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PXTONE crack deprotects “*.pttune” modules

PXTONE by pixel

PXTONE by pixel

PXTONE by pixel is an extended piano-roll sequencer for Windows based on the Cave Story sound engine.  The sequencer in PXTONE is called ptcollage; which is normally able to open up *.ptcop project files.  These files can be exported as *.pttune files which are essentially write-protected files sharing the same exact data — but with a different header containing the protection info.  CaitSith2, hacker extraordinaire, has recently cracked all current versions of PXTONE to allow the novice hacker to hex edit ptcollage.exe at the offsets mentioned by CaitSith2:

Version, Patch offset 0x28842 to 0xEB to disable the edit prohibit. (Not compatible with older format files though, but still, the protection is completely stupid, if it only checks one thing.)

Version, patch offset 0x29182 to 0xEB

Version, patch offset 0x293D2 to 0xEB.

Any other version, search for 0x3E E0 01 00 00 74. There should only be one instance, if so, replace the with 0x3E E0 01 00 00 EB.

(This took me less than 5 minutes to crack.)

You will then be able to open the previously edit-protected *.pttune files after selecting *.* from the file type on load; just as you would be able to edit the original *.ptcop project files.

I believe this opens an ethical debate.  How would you feel if you had previously felt your PXTONE created music was safe from n00bz editing and remixing your material?  How do you think pixel feels having his file format protection circumvented?  Do you think this does more good than it does harm to musicians?  Is anything really protected or safe?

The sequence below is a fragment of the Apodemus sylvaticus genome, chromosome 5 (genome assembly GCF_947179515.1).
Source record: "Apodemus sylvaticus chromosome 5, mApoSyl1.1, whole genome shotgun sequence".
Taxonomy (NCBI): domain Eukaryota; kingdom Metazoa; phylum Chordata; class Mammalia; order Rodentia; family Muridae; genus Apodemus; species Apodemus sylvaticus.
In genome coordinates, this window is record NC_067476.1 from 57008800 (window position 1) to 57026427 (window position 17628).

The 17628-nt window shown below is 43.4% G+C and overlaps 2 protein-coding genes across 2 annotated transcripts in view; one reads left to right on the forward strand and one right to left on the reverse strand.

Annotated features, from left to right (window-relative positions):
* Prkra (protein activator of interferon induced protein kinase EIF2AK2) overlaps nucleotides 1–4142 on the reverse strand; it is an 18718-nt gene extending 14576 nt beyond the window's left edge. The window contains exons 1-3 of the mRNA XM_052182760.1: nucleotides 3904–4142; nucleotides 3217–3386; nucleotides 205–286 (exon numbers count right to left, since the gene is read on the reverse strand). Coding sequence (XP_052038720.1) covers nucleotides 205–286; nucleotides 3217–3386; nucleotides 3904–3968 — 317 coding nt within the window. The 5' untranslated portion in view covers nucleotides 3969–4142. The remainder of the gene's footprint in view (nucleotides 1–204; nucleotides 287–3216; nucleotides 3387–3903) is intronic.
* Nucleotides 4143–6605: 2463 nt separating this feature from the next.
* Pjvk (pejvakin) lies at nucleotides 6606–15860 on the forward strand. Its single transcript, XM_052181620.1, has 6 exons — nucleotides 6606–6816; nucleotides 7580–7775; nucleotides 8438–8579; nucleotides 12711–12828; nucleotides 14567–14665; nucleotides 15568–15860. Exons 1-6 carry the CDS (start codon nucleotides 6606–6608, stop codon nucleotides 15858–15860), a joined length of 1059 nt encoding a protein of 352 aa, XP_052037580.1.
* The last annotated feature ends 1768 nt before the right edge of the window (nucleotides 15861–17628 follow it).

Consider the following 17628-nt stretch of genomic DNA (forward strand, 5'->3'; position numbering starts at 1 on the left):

What do you think?  Please comment. :)

6 comments to PXTONE crack deprotects “*.pttune” modules

  • yeah, this is interesting indeed. but i can’t really see this as problematic. most things can be opened up or reverse engineered, and therefore will be. i think the principle should definitely be that that is OK++, although exceptions might exist.

    but chip music people have always been a bit anal about their copyright, so maybe this will really upset people. (why do people never release chip music open source anymore?)

  • It’s good! I think the open source nature of module files have been of great importance for the chipmusic scene, because people can study other peoples music with great detail, their techniques and share their ideas. It’s good for everyone interested in chipmusic.

  • Anders- because they think they might’ve invented something new.

  • peter – yeah. and i guess it could also be that you don’t want ppl to see your lazy solutions (it’s like that for me sometimes anyway, hehe). and maybe the idea of open source music is not as appealing once it has been realised. ..

  • I didn’t even know about this program! But in my vision, the n00bz who are not ethic won’t even know about this, so it’s not a problem. But I dunno, it’s always good to learn tracking skills. Myself was studying some Random milky tricks. :P

  • Pretty much all music I’ve ever written has involved “lazy solutions” – I don’t know if I would want people to see that process every time.

    However, Anders has a point that many things can be opened up involuntarily of the original creators… so can anything really be done about it? Once this information is out there, it’s out there right?